US FINANCIAL MARKET
- U.S. stocks opened lower on Wednesday as a partial government shutdown in Washington entered a second day.
- Fees earned for global investment banking services rose 3 % in the first nine months of 2013 from a year ago. Fees from services ranging from mergers and acquisitions advisory to capital markets underwriting, earned investment banks a total of $56.8 billion in the nine-month period. JPMorgan retained its top ranking in the investment banking league table, taking in $4.4 billion in fees or 7.8 % of the total. Second-place Bank of America booked fees of $4 billion.
- Monsanto reported a fiscal fourth quarter loss of $249 million as sales rose to $2.2 billion. The company lost more than Wall Street expected. Monsanto also said it is acquiring Climate Corporation in a deal valued at $930 million. Climate Corporation uses weather data to help farmers plan their growing season and maximize yields.
- Three of the top 20 investors in Microsoft are lobbying the board to press for Bill Gates to step down as chairman of the software company he co-founded 38 years ago.
- Billionaire activist investor Carl Icahn had dinner with Apple chief executive Tim Cook on Monday and “pushed hard” for a buyback. “Had a cordial dinner with Tim last night. We pushed hard for a $150 billion buyback. We decided to continue dialogue in about three weeks,” Icahn tweeted on Tuesday. Carl Icahn said Tuesday on CNBC that his firm has $2 billion invested in Apple.
- Apple will be unable to widely roll out a new version of the iPad Mini with a high-resolution “retina” display this month. It remains unclear exactly what new features and modifications could find their way into the next iPad Mini. Given the time required to ramp up screen production, a retina display-equipped iPad Mini would not be available in large volumes until early next year, the sources said.
- Poland is determined to get compensation from Boeing for the glitches haunting its 787 Dreamliner jets.
- Several of America’s largest enterprises including Boeing and UPS warned the Federal Reserve on Tuesday that restricting Wall Street’s trading in physical commodity markets could harm their business.
- Enterprise Products Partners said it would build a liquefied petroleum gas (LPG) export terminal on the U.S. Gulf Coast to cater to increased demand for propane and butane from international customers. The terminal is expected to become operational by the fourth quarter of 2015.
- U.S. consumer demand for new vehicles cooled slightly in September, as expected. The annual auto sales rate was 15.28 million vehicles. Overall U.S. auto sales fell 4.2 % in September to 1.14 million vehicles.
- Ford delivered 185,186 vehicles in the US, up 5.8 %, GM sales dropped 11 % to 187,195, Chrysler sales were up 1 % at 143,017.
- Toyota’s sales dropped 4.3 % to 164,457, Honda’s declined 9.9 % to 105,563, Nissan’s fell 5.5 % to 86,868 and combined Hyundai-Kia sales dipped 13.9 % to 93,105. All four companies fell short of analysts’ expectations.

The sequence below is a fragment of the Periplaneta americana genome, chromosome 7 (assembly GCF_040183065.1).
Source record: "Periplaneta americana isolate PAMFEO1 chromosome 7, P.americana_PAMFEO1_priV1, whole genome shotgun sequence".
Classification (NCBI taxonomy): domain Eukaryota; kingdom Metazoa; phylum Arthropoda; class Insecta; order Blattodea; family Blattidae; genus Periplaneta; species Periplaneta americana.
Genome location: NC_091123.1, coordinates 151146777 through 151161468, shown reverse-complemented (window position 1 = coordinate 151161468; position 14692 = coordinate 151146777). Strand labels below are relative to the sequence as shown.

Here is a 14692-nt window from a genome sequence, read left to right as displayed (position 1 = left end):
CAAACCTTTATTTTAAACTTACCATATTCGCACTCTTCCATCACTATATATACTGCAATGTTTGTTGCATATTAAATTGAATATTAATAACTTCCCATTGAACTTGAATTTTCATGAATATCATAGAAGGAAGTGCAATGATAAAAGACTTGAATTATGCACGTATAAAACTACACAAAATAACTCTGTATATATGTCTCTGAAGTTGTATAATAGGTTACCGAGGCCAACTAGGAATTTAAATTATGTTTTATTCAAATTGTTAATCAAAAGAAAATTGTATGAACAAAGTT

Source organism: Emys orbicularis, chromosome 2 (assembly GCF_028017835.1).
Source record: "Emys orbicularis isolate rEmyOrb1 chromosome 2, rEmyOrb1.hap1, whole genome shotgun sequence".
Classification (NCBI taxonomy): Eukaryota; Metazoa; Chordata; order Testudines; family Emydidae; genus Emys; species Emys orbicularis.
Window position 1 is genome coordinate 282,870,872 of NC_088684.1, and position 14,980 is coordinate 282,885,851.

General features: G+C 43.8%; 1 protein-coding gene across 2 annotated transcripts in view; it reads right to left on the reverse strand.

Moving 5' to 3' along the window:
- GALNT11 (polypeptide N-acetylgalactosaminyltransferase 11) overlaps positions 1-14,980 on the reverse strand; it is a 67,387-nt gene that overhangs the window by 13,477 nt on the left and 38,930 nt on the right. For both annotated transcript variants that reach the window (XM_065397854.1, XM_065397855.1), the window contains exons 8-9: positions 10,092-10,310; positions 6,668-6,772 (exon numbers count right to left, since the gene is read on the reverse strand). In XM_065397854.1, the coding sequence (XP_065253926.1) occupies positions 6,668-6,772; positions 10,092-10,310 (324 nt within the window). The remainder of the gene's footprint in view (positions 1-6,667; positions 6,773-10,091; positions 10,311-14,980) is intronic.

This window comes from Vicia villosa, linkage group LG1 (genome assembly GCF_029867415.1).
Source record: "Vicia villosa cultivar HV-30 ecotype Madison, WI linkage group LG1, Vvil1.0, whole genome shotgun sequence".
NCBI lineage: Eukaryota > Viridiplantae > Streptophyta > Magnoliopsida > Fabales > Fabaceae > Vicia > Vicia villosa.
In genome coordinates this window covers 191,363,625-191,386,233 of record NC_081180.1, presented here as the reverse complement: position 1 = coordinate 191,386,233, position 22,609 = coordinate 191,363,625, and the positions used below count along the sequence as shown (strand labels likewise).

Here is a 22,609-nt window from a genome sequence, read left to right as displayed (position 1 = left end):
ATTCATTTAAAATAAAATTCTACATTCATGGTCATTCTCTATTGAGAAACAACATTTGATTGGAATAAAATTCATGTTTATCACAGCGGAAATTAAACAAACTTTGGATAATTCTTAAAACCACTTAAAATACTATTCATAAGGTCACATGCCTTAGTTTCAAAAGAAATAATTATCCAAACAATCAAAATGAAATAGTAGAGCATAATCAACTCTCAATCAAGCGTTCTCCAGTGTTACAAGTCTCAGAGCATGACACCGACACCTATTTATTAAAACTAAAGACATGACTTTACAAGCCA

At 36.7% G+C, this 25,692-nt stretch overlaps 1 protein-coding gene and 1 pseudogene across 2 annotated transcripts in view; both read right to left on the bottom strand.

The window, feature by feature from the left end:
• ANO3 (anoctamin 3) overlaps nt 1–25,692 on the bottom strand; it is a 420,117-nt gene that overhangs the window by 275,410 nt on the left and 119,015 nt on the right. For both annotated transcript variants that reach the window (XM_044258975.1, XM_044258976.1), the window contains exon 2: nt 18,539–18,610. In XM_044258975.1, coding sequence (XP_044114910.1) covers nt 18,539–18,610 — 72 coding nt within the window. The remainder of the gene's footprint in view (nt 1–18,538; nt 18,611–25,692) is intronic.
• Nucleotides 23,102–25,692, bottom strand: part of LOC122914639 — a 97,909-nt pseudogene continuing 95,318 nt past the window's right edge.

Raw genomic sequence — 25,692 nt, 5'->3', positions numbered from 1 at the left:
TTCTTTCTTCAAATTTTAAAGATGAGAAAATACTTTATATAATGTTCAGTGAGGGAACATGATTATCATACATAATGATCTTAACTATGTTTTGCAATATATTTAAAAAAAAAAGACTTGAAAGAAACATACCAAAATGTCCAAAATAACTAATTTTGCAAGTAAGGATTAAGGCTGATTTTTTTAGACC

- Volkswagen sales fell 12.2 % to 31,920, while Audi sales rose 6.2 % to 13,065 and Porsche sales were up 13 % to 3,093. BMW sales, including Mini brand, rose 8.3 % to 28,874. Mercedes-Benz sales climbed 5.8 % to 27,474.
US ECONOMY & POLITICS
- U.S. private employers added a fewer-than-expected 166,000 jobs in September, according to ADP National Employment Report. Economists had forecast a gain of 180,000 jobs. Notable in today’s report was small employers, who added 74,000 jobs, more than either medium or large businesses.
- The Labor Department will not release its monthly employment report if the federal government is closed on Oct. 4, the day for which it was scheduled to be published.
- Applications for U.S. home loans dipped slightly in the latest week. The Mortgage Bankers Association said mortgage application activity fell 0.4 % in the week ended September 27. However, MBA data showed 30-year mortgage rates dropped 13 basis points to 4.49 %, after earlier in September matching the 4.8 % high for 2013.
- The total cost of credit card fees and interest payments to U.S. consumers fell and charges for going over allowable credit limits effectively disappeared after a 2009 law cracked down on the market.
EUROPE & WORLD
- Turkey’s $4 billion order for a Chinese missile defense system is a breakthrough for China in its bid to become a supplier of advanced weapons, even though opposition from Washington and NATO threatens to derail the deal. Chinese exports of conventional weapons increased 162 per cent in the five years from 2008 to 2012 compared with the five years from 2003 to 2007. China has displaced the United Kingdom as the world’s fifth biggest arms supplier in the five years to 2012.
- Brazilian conglomerate Odebrecht plans to spend $8.1 billion in Mexico in the next five years in what appears to mark the biggest investment pledge yet from a Brazilian firm in Latin America’s No. 2 economy.
TODAY in HISTORY
- President Woodrow Wilson suffered a stroke, which left him partially paralyzed (1919)
- Guinea proclaimed its independence from France (1958)